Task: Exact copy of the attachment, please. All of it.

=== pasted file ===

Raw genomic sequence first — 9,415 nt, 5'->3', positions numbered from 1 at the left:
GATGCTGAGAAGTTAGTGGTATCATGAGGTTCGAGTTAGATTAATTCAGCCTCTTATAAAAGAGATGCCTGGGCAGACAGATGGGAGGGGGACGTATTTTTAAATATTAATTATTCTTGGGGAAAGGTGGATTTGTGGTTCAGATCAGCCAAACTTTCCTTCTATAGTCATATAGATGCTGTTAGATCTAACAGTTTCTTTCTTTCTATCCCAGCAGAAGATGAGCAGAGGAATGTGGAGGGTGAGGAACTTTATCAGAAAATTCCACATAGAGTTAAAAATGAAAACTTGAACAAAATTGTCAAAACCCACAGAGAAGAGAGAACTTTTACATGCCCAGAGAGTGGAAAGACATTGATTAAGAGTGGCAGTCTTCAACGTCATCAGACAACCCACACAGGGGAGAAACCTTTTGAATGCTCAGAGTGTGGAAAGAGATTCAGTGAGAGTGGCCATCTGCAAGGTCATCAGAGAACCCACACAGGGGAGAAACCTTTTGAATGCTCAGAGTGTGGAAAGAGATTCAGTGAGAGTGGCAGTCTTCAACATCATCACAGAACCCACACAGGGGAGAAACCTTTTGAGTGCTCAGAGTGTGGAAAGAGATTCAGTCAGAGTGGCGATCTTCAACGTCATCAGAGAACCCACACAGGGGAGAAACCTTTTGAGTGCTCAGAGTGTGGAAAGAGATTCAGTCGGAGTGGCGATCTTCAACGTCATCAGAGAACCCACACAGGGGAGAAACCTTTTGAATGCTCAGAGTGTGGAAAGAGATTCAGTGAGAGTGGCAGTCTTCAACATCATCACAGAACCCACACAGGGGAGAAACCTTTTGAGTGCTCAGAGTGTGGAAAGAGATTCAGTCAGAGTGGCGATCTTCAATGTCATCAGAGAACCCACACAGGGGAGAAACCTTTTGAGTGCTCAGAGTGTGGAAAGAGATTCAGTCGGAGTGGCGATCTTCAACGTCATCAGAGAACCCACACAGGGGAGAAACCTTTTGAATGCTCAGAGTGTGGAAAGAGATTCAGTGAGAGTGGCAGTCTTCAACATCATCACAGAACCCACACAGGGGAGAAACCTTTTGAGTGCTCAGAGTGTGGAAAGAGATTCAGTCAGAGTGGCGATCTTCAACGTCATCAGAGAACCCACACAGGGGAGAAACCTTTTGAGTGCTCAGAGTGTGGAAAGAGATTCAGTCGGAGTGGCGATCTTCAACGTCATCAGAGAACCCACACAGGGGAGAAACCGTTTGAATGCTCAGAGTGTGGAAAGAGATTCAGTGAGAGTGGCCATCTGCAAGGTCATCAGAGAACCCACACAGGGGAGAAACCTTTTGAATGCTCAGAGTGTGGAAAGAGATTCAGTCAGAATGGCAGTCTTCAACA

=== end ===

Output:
Raw genomic sequence first — 9,415 nt, 5'->3', positions numbered from 1 at the left:
GATGCTGAGAAGTTAGTGGTATCATGAGGTTCGAGTTAGATTAATTCAGCCTCTTATAAAAGAGATGCCTGGGCAGACAGATGGGAGGGGGACGTATTTTTAAATATTAATTATTCTTGGGGAAAGGTGGATTTGTGGTTCAGATCAGCCAAACTTTCCTTCTATAGTCATATAGATGCTGTTAGATCTAACAGTTTCTTTCTTTCTATCCCAGCAGAAGATGAGCAGAGGAATGTGGAGGGTGAGGAACTTTATCAGAAAATTCCACATAGAGTTAAAAATGAAAACTTGAACAAAATTGTCAAAACCCACAGAGAAGAGAGAACTTTTACATGCCCAGAGAGTGGAAAGACATTGATTAAGAGTGGCAGTCTTCAACGTCATCAGACAACCCACACAGGGGAGAAACCTTTTGAATGCTCAGAGTGTGGAAAGAGATTCAGTGAGAGTGGCCATCTGCAAGGTCATCAGAGAACCCACACAGGGGAGAAACCTTTTGAATGCTCAGAGTGTGGAAAGAGATTCAGTGAGAGTGGCAGTCTTCAACATCATCACAGAACCCACACAGGGGAGAAACCTTTTGAGTGCTCAGAGTGTGGAAAGAGATTCAGTCAGAGTGGCGATCTTCAACGTCATCAGAGAACCCACACAGGGGAGAAACCTTTTGAGTGCTCAGAGTGTGGAAAGAGATTCAGTCGGAGTGGCGATCTTCAACGTCATCAGAGAACCCACACAGGGGAGAAACCTTTTGAATGCTCAGAGTGTGGAAAGAGATTCAGTGAGAGTGGCAGTCTTCAACATCATCACAGAACCCACACAGGGGAGAAACCTTTTGAGTGCTCAGAGTGTGGAAAGAGATTCAGTCAGAGTGGCGATCTTCAATGTCATCAGAGAACCCACACAGGGGAGAAACCTTTTGAGTGCTCAGAGTGTGGAAAGAGATTCAGTCGGAGTGGCGATCTTCAACGTCATCAGAGAACCCACACAGGGGAGAAACCTTTTGAATGCTCAGAGTGTGGAAAGAGATTCAGTGAGAGTGGCAGTCTTCAACATCATCACAGAACCCACACAGGGGAGAAACCTTTTGAGTGCTCAGAGTGTGGAAAGAGATTCAGTCAGAGTGGCGATCTTCAACGTCATCAGAGAACCCACACAGGGGAGAAACCTTTTGAGTGCTCAGAGTGTGGAAAGAGATTCAGTCGGAGTGGCGATCTTCAACGTCATCAGAGAACCCACACAGGGGAGAAACCGTTTGAATGCTCAGAGTGTGGAAAGAGATTCAGTGAGAGTGGCCATCTGCAAGGTCATCAGAGAACCCACACAGGGGAGAAACCTTTTGAATGCTCAGAGTGTGGAAAGAGATTCAGTCAGAATGGCAGTCTTCAACA